In the present study, we investigated NLR variation across various bladder cancer stages and grades as well as how these variations compared across two racial groups. We show that higher NLR ratios were associated with progressively higher bladder cancer stages. This held true within as well as across the two ethnic lineages studied here – African American and European Americans. Neutrophilia and/or relative lymphopenia, hence a high NLR ratio, might promote carcinogenesis and inhibit antitumor immune response, as supported by in vitro studies as well as in melanoma [32]. Our study represents one of the few published works on the potential role of inflammation in bladder cancer tumorigenesis. Gondo et al. recently published their work that showed NLR to have independent prognostic value in bladder cancer prior to radical cystectomy [10]. Their work did not comment on any ethnic variations in the prognostic value of the NLR though it would be reasonable to speculate their cohort was drawn from a very homogenous Asian population. In the meta-analysis by Wei Y et al. [24] a stratified analysis was done based on ethnicity of patients (Asians and Caucasians) and an elevated NLR was found to have different Hazards ratio for Caucasians (HR 1.8 95 CI 1.33–2.61) and for Asians (HR 2.26 95 CI 1.66–3.09). A recent paper by Mano et al. reported their single-institution experience with 122 patients with newly diagnosed non-muscle invasive bladder cancer who on retrospective review showed high NLR ratios to be an independent predictor of disease progression and recurrence [33]. Using Cox regression analysis, they found an NLR ratios of 2.41 and 2.43 to display a significant dichotomy in outcomes for progression-free survival and time to recurrence respectively, with higher ratios being a poor prognostic factor. The ethnic backgrounds of the subjects in this study were not stated. Nevertheless, these cut-offs are consistent with the ratios revealed in our patient cohort of European Ancestry as reported here where patients with higher risk disease (high grade and/or lamina propria invasion) had mean NLR ratios >2.4. Interestingly, patients of African Ancestry with high grade Ta and T1 disease had NLR ratios <2.4, which re-emphasizes the point that racial background should be taken into consideration when utilizing this ratio as a prognosticmeasure.

The concept of benign ethnic neutropenia is an intriguing one that brings into play another level of complexity when interpreting NLR ratios. Traditionally, neutropenia irrespective of race has been defined in persons over 1-year-old as an absolute neutrophil count <1500 cells/cc [11]. Benign ethnicneutropenia is the phenomenon of neutropenia in otherwise healthy individuals. This has been observed in subjects from various ethnic groups including Africans, Afro-Caribbeans, Yemenite Jews and certain Arab groups. These persons are known to have normal bone marrow morphology with normal numbers of their other blood cell lineages. Through very elegantly designed population-wide admixture mapping studies, Ziv E and others have been able to identify a single substitution nucleotide polymorphism located at chromosome 1q22 locus to be responsible for the differences in white blood cell counts between African Americans and European Americans [11, 12, 24]. This polymorphism is called FY+/–(rs2814778) or “Duffy” variant and has been implicated in conferring resistance to people of West African descent to infection by Plasmodium falciparum as well as in the biology of sickle cell disease and HIV/AIDS. It should therefore be noted that there is an ethnic variation in neutrophil counts that is borne out of a genetic variation that has stood the test of time through eons of evolution. So when using NLR ratios in counseling patients on their prognostic outlook with respect to their specific bladder cancer, racial differences should be taken into consideration.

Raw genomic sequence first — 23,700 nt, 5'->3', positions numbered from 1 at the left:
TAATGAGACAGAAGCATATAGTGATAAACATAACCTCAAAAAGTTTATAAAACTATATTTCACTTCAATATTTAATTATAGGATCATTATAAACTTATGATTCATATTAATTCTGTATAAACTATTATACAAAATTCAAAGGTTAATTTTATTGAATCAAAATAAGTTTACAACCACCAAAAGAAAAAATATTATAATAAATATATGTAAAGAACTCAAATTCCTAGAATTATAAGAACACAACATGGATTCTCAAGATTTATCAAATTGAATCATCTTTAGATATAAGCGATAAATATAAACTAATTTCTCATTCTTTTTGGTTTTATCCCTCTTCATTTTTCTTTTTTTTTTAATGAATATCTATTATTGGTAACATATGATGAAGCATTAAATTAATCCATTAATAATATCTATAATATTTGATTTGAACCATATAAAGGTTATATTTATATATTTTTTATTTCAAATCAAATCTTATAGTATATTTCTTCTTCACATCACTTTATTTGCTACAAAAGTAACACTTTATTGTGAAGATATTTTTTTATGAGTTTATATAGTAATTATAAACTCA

A limitation of our study is the lack of data on other underlying disease processes or inflammation triggers within our cohort (such as ongoing infection, chronic inflammatory disease as well as exogenous steroids) that could affect the NLR ratio outside of the underlying bladder cancer. The absence of follow up NLR for correlation with clinical outcomes was another limitation of the present study. The retrospective design of this study certainly can inherently introduce some bias into the data analysis. The relatively small number of patients in our study is also another statistical limitation.

In summary, although further validation through independent prospective studies is still needed, the NLR is a readily available and reproducible marker that shows great promise as a new prognostic marker for the aggressive biology of bladder cancer within and across various racial lineages. Potentially this marker can help risk stratify patients prior to TURBT and further large prospective studies are needed to investigate the role of NLR in the pre TURBTsetting.


The authors have no conflict to report.